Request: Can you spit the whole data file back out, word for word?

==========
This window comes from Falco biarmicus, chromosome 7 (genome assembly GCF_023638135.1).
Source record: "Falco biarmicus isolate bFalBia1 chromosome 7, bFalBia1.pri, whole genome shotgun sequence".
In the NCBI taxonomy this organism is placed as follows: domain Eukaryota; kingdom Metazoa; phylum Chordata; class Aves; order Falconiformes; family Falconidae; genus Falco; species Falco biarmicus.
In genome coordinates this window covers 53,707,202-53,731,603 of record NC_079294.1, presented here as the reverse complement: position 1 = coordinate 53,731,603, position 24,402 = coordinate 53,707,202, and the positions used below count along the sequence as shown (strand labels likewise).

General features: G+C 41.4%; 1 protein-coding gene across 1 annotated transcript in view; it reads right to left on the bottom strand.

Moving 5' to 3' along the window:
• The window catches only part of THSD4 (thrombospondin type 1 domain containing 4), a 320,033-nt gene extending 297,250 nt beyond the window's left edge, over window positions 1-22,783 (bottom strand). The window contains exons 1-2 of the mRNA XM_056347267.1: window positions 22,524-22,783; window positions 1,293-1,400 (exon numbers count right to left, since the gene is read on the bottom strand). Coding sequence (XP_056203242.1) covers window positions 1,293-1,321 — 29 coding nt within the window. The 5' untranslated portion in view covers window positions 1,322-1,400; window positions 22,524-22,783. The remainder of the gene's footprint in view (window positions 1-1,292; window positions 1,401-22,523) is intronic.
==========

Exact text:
This window comes from Falco biarmicus, chromosome 7 (genome assembly GCF_023638135.1).
Source record: "Falco biarmicus isolate bFalBia1 chromosome 7, bFalBia1.pri, whole genome shotgun sequence".
In the NCBI taxonomy this organism is placed as follows: domain Eukaryota; kingdom Metazoa; phylum Chordata; class Aves; order Falconiformes; family Falconidae; genus Falco; species Falco biarmicus.
In genome coordinates this window covers 53,707,202-53,731,603 of record NC_079294.1, presented here as the reverse complement: position 1 = coordinate 53,731,603, position 24,402 = coordinate 53,707,202, and the positions used below count along the sequence as shown (strand labels likewise).

General features: G+C 41.4%; 1 protein-coding gene across 1 annotated transcript in view; it reads right to left on the bottom strand.

Moving 5' to 3' along the window:
• The window catches only part of THSD4 (thrombospondin type 1 domain containing 4), a 320,033-nt gene extending 297,250 nt beyond the window's left edge, over window positions 1-22,783 (bottom strand). The window contains exons 1-2 of the mRNA XM_056347267.1: window positions 22,524-22,783; window positions 1,293-1,400 (exon numbers count right to left, since the gene is read on the bottom strand). Coding sequence (XP_056203242.1) covers window positions 1,293-1,321 — 29 coding nt within the window. The 5' untranslated portion in view covers window positions 1,322-1,400; window positions 22,524-22,783. The remainder of the gene's footprint in view (window positions 1-1,292; window positions 1,401-22,523) is intronic.